I have been exploring my creativity all of my life through visual art, music, cooking, and other mediums. I studied art at Millersville University with concentrations in painting and sculpture. In the spring of 2014 my fascination with painting patterns using small marks began. It occurred to me that trees have always intrigued me visually and are a continuous source of inspiration. I started thinking about the importance of trees, specifically all of the philosophical and conceptual weight they carry. In the process of investigating the visual elements of trees, I began to notice reoccurring fundamental patterns. Many of these patterns that emerged in the process of creating these paintings seemed to relate to natural structures like trees, microbial life, satellite photography of the Earth’s geography, pictures of space, and many other things.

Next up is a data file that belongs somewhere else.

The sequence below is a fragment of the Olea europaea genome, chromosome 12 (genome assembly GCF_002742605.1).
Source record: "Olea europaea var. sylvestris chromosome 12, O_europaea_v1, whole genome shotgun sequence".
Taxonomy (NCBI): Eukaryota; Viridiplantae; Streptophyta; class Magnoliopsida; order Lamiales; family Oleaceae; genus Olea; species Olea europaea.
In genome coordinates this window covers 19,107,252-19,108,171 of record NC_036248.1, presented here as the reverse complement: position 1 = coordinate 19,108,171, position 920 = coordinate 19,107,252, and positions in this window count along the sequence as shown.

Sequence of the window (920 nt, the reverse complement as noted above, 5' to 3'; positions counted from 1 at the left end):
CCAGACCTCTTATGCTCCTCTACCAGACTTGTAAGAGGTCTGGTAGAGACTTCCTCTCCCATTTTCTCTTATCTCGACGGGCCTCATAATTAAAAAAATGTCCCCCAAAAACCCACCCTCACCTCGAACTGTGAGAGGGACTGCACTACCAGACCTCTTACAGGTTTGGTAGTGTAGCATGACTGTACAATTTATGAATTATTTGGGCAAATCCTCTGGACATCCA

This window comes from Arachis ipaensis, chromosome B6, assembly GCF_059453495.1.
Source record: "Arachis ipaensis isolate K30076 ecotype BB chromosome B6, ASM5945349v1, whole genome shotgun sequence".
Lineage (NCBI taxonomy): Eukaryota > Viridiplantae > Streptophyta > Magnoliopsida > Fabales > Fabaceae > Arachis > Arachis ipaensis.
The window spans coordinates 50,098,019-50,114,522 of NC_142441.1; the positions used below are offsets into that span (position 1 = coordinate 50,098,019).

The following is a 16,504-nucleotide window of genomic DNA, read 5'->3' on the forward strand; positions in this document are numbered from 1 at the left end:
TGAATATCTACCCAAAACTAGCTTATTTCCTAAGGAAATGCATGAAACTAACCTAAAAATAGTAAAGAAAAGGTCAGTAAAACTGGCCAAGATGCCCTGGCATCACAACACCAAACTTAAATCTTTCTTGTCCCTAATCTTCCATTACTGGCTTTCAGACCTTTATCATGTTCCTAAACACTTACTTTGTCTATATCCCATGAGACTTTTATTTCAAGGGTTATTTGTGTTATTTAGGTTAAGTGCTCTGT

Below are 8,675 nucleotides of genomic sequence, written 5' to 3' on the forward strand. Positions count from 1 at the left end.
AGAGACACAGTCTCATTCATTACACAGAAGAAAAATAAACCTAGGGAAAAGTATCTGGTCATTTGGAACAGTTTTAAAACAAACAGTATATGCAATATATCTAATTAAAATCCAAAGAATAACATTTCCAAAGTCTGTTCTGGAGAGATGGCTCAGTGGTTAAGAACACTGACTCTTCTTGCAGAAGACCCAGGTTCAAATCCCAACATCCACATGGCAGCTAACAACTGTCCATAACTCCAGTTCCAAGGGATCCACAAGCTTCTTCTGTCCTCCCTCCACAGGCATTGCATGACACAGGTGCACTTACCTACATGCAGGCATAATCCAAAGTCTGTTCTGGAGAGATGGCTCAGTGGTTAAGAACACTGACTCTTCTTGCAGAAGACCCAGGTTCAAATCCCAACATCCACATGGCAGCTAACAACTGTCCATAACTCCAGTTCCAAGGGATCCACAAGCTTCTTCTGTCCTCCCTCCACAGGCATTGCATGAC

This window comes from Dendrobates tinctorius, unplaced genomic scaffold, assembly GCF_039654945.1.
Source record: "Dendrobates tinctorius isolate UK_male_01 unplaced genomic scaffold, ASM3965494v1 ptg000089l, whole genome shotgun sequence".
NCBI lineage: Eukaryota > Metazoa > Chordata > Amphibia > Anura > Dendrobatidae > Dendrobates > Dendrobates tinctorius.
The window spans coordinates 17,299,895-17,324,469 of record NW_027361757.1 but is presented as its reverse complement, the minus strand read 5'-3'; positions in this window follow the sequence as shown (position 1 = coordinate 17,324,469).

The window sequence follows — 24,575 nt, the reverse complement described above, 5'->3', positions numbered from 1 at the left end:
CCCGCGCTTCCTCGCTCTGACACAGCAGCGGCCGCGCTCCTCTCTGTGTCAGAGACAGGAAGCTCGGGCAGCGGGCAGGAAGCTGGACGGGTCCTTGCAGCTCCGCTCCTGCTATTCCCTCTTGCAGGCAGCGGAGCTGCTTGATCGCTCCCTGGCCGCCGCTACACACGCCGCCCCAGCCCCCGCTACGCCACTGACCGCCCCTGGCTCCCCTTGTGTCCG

The process of building these paintings with small marks allows me to play with patterns, and create systems of patterns that accumulate to resemble recognizable natural structures. Using these small marks I build these paintings the same way that nature builds with small particles. Furthermore, the rhythmic and percussive application of these small marks creates a physical engagement that can be likened to typing out Morse code with a paintbrush.
When I paint I am exploring three visually similar designs found in nature; Trees, Nebulae, and Neurons. Neurons cannot be seen with the naked eye, and can only be seen with the help of a microscope. Trees can be experienced directly with our local senses. Nebulae exist on the cosmic scale and they can only be seen with assistance from a telescope. I am interested in the idea of marrying the similarities of these three elements that exist in extremely different scales, essentially creating a convergence, and assimilating that into one fixed place on the canvas. I find it compelling that each time I investigate these elements I find more connections that bridge each of them together in new and captivating ways. In the process of developing these ideas, I came up with the word “Trebulon”, a portmanteau of tree, nebula, and neuron as a descriptive term for these paintings.